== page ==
the cockpit only fits one person, and not #seabuddy as a teen

 

1928 racing boat with johnson 22 HP outboard motor

#seabuddy saw this sister ship to a teen remenberence

 

1928 racer with Johnson 22 HP outboard engine

I never got to drive the boat, Uncle Charlie did that, #seabuddy just held on for life

Classic Wooden Jersey Speed Skiff

wooden pappy seaman  jersey speed skiff race boat

restored classic wooden Jeresey Speed Skiff

 

A Jersey Speed Skiff in 2013 is either a vintage racer or a APBA modern race boat. What is the difference? To the casual eye the APBA boat has a roll cage and the Vintage or classic does not. #Seabuddy may be old, but not old enough to first-hand tell the full length story of Jersey Speed Skiffs.

Along the jersey shore since the 1800’s, men beach or inlet launched a human-powered (row) boat to ocean and bay fish from. Then a sail rig was added and the popular way to go fishing in New Jersey remained a small boat. Think of a flat bottomed, cedar-wood planked boat using ribs to help define and stiffen the boat shape. Some cousins or early examples of a JSS boat were the Sea Bright Skiff, the Pound Boat, and Utility Skiffs.

In 1922, Harold “Pappy” Seaman built a 16’ long one with a Gray Marine Engine inboard engine. That started the powerboat JSS class idea. His boat went 21 MPH. Fiberglass replaced wood in the 1960s. Bud Bender is the man known for fiberglass Jersey Speed Skiffs. Seabuddy met Bud at a past St. Michaels Antique and Classic Boat Show and Festival in Maryland. Today a skiff can break 80 MPH or more and they use a Chevy V-8 for power.

BTW, many of these early boats fished during the week and raced each other on Sunday. Pappy was from Long Branch, built some 102 skiffs, and the base of the sport seems to have stayed there in Long Branch, but with boat races up and down the east coast all summer long in both Vintage and APBA racing. The next Vintage Event seems to be at the Long Branch Ice Boat and Yacht Club on September 21, 2013 in New Jersey.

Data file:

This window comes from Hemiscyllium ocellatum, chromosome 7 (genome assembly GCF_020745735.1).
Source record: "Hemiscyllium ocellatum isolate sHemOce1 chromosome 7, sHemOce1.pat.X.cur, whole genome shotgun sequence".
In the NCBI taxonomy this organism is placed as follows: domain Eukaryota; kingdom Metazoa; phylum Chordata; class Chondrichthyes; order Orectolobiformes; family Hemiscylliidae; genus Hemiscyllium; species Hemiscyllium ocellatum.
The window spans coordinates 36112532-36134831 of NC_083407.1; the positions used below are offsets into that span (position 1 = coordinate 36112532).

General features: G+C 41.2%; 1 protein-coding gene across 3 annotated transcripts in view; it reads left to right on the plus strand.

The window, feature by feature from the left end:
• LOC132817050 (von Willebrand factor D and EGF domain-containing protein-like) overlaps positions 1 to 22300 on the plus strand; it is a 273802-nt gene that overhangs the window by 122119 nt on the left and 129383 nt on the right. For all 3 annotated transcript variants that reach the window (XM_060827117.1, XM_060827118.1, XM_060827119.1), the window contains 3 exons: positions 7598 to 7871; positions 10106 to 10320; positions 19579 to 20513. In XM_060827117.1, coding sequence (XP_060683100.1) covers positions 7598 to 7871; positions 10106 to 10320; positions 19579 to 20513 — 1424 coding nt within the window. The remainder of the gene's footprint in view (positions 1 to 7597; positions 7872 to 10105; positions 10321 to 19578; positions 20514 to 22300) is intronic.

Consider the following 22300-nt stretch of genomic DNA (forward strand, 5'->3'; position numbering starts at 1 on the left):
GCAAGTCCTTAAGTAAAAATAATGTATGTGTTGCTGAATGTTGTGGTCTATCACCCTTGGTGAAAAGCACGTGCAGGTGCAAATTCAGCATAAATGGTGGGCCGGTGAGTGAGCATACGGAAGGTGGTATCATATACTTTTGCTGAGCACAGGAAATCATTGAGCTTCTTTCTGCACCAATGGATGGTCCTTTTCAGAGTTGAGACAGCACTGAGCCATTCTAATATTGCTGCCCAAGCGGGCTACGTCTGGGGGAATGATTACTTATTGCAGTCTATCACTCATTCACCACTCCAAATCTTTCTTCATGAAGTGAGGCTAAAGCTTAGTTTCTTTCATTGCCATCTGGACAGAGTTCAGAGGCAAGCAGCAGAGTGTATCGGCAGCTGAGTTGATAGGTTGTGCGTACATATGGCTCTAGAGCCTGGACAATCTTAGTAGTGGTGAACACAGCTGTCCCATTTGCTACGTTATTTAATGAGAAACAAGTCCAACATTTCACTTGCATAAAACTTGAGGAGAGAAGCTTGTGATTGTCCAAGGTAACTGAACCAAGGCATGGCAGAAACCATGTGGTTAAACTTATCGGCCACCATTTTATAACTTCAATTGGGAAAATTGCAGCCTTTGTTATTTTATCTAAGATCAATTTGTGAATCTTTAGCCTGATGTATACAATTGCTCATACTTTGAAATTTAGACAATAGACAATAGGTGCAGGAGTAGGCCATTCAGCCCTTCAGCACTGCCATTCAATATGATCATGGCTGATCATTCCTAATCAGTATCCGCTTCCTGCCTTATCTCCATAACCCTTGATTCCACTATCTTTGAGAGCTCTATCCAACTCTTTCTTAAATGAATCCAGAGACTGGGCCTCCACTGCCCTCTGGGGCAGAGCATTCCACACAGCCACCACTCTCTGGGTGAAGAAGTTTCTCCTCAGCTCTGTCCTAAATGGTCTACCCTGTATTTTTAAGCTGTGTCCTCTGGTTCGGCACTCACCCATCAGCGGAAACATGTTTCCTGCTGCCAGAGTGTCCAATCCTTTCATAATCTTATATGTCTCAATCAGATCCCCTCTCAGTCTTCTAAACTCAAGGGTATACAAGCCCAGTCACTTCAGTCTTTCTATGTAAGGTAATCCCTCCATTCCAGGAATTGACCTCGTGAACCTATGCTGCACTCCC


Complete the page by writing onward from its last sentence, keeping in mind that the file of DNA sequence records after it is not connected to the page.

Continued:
My photos are of SUDS, a restored, Pappy Seaman built, 1951 Jersey Speed Skiff. She is a 50 MPH boat. SUDS is powered by a 180 HP, 244cubic inch Fireball Graymarine 6 cylinder racing inboard engine.

She is a planked wood, no plywood anywhere boat. She has White Oak ribs and stem, and White Cedar hull planking, firewall, bulkheads, interior seating’s, and decks. The wood is held together by some 1,752 hand-peened copper rivets and 1,488 slotted screws. The boat was last in the water until the summer of 2012 in 1983. The restoration took 2,312 hours of labor.

#Seabuddy’s photos are from the Pt. Pleasant ACBS Boat Show. Historic photos from the web and other places.

 

Pappy seaman jersey speed skiff 1951 planked wood

Cockpit- note the firewall is planked, not plywood

 

wood restored classic jersey speed skiff

front cockpit

 

old wood from jersey speed skiff wood classic

sample of the old wood

 

Suds race boat pappy seaman

old racing photo of SUDS back in the day

 

jersey speed skiff in a racing turn

This is the way a Jersey Speed Skiff turns